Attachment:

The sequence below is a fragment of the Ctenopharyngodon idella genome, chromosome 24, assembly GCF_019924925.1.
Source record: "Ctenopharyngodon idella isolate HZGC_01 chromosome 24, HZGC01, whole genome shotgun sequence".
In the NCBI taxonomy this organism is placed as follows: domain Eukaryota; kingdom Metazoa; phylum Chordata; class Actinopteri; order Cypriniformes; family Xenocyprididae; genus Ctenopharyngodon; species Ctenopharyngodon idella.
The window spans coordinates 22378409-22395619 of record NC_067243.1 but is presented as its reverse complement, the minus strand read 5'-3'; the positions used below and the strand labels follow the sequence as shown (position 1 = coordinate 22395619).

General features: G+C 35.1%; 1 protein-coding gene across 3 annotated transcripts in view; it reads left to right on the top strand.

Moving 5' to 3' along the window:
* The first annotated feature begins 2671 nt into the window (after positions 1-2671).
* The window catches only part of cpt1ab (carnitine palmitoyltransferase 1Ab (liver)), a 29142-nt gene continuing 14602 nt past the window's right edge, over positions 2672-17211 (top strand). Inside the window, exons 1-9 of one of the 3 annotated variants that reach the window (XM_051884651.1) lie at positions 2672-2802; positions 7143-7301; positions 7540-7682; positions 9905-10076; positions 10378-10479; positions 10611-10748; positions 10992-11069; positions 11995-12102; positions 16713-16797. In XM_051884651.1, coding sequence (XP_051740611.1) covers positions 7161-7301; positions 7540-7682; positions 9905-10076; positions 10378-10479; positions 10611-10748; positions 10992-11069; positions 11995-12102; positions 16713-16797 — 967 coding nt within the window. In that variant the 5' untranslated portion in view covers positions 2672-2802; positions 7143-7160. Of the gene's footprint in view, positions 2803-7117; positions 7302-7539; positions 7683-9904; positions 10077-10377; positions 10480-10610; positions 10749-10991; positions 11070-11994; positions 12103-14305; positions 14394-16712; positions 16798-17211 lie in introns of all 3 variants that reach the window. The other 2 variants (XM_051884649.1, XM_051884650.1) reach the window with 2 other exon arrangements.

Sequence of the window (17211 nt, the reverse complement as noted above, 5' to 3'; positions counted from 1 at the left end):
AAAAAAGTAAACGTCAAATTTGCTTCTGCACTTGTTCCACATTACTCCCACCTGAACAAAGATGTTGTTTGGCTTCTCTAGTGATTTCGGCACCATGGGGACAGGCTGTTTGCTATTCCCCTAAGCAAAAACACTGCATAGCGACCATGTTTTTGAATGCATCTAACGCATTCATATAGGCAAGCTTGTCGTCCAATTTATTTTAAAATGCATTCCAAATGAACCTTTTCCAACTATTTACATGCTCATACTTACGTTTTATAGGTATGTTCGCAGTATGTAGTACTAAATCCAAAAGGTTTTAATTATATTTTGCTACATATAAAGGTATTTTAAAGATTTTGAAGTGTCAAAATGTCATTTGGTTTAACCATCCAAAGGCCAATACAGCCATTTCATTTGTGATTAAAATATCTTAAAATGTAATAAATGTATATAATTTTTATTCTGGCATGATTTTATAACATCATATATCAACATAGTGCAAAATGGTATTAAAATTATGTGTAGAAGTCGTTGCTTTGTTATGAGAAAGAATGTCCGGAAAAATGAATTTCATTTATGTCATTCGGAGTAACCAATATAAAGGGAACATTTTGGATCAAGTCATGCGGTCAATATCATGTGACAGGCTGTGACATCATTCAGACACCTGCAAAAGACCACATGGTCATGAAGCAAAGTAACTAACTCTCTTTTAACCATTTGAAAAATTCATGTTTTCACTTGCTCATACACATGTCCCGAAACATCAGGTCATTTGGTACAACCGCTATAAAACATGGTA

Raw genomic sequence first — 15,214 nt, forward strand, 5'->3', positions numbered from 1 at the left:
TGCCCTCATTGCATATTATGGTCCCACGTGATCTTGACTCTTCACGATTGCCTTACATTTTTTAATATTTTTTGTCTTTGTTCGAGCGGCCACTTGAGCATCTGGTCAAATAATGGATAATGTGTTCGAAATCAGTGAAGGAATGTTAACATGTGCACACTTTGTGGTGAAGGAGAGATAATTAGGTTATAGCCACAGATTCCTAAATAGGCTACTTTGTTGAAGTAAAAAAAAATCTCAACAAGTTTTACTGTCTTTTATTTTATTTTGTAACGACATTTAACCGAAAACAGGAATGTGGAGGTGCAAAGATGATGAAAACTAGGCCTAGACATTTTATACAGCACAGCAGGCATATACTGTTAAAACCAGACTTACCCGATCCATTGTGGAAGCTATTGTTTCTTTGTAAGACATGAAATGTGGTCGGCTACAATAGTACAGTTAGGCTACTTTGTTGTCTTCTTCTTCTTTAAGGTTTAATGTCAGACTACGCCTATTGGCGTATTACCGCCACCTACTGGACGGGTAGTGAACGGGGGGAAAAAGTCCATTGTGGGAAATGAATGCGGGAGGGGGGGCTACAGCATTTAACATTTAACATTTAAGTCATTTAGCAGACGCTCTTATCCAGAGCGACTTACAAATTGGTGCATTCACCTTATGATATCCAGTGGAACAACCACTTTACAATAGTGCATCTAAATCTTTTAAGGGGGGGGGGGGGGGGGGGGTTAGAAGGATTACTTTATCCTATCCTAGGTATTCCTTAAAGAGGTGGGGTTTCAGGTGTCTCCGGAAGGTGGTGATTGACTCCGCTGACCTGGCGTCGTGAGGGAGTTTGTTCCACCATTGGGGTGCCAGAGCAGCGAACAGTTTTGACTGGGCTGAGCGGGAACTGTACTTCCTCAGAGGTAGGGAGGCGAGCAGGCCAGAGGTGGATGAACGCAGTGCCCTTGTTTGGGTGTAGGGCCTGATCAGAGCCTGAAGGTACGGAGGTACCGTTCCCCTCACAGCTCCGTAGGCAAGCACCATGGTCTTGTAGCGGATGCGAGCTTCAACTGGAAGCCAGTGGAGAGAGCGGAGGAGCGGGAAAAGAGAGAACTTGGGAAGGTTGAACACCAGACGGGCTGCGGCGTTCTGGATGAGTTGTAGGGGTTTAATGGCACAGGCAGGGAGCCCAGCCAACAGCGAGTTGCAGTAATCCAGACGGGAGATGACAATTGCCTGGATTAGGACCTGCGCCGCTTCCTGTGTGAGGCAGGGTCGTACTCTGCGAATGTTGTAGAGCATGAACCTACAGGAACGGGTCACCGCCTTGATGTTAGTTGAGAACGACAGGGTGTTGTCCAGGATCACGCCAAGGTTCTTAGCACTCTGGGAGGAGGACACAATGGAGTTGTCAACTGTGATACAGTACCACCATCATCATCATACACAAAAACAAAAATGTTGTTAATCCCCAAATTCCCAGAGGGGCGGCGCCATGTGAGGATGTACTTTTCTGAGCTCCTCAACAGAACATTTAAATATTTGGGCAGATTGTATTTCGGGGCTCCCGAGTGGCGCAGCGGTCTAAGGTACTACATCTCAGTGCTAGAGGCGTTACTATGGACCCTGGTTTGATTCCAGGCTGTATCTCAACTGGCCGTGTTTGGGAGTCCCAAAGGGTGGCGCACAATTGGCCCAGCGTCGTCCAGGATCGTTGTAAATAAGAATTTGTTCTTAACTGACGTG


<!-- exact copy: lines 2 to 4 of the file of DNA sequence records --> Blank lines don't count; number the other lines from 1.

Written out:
Source record: "Ctenopharyngodon idella isolate HZGC_01 chromosome 24, HZGC01, whole genome shotgun sequence".
In the NCBI taxonomy this organism is placed as follows: domain Eukaryota; kingdom Metazoa; phylum Chordata; class Actinopteri; order Cypriniformes; family Xenocyprididae; genus Ctenopharyngodon; species Ctenopharyngodon idella.
The window spans coordinates 22378409-22395619 of record NC_067243.1 but is presented as its reverse complement, the minus strand read 5'-3'; the positions used below and the strand labels follow the sequence as shown (position 1 = coordinate 22395619).